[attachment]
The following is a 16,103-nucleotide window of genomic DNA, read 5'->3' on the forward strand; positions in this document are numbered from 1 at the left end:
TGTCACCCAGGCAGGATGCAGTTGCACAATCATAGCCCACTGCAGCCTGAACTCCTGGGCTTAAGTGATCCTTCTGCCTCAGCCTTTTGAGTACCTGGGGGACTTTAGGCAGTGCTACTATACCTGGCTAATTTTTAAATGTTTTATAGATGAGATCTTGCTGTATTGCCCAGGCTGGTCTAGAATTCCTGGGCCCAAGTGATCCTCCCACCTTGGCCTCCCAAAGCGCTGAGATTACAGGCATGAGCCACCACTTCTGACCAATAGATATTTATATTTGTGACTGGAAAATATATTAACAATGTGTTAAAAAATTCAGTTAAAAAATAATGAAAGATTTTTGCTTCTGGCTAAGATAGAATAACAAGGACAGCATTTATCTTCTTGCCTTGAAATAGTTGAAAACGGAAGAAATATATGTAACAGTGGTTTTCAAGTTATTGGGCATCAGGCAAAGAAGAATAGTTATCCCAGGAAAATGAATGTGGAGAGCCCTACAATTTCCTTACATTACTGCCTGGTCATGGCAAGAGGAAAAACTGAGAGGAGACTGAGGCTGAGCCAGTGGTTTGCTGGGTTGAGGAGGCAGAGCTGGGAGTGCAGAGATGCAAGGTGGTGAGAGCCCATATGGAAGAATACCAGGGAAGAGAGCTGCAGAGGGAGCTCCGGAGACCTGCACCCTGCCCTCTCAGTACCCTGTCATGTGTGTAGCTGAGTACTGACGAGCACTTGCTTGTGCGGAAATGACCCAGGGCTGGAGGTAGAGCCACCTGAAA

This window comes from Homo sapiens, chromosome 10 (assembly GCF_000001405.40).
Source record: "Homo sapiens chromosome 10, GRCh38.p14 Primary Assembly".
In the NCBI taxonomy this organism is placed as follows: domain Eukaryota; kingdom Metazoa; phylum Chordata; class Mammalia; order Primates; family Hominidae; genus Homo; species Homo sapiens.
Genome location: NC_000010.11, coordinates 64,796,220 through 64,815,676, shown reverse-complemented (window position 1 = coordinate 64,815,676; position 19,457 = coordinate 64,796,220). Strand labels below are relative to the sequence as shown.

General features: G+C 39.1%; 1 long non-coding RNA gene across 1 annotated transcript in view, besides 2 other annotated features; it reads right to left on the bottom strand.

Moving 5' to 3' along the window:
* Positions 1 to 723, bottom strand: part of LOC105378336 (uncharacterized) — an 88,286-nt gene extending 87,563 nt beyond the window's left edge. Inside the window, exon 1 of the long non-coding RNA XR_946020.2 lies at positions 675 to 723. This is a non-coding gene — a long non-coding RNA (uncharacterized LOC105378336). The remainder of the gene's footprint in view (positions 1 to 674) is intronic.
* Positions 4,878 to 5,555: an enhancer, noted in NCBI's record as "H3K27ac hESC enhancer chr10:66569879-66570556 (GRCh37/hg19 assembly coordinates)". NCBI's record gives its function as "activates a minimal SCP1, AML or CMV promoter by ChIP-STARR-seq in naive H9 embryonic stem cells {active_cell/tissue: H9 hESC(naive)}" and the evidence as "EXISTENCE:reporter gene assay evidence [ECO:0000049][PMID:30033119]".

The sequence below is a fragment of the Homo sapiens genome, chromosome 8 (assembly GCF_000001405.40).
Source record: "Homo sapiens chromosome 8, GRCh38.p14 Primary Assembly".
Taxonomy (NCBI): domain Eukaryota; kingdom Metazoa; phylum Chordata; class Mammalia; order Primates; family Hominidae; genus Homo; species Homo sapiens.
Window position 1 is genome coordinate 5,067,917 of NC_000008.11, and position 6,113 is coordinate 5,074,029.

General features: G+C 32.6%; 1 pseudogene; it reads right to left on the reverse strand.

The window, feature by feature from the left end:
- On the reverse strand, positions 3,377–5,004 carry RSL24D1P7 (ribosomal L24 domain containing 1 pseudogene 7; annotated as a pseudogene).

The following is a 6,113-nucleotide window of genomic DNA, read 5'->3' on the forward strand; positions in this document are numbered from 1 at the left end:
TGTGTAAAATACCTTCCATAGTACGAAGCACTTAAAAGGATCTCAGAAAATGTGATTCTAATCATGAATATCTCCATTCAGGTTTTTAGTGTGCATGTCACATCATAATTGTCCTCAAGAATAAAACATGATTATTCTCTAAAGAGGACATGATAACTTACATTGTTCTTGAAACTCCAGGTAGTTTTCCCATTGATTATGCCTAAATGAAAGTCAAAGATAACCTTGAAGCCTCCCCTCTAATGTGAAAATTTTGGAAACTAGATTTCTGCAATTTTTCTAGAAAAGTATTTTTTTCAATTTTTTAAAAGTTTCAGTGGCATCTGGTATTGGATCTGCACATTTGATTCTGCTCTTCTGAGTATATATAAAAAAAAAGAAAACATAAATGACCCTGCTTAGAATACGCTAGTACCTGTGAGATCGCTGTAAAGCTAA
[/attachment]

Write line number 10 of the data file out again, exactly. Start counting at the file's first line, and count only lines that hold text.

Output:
* Positions 4,878 to 5,555: an enhancer, noted in NCBI's record as "H3K27ac hESC enhancer chr10:66569879-66570556 (GRCh37/hg19 assembly coordinates)". NCBI's record gives its function as "activates a minimal SCP1, AML or CMV promoter by ChIP-STARR-seq in naive H9 embryonic stem cells {active_cell/tissue: H9 hESC(naive)}" and the evidence as "EXISTENCE:reporter gene assay evidence [ECO:0000049][PMID:30033119]".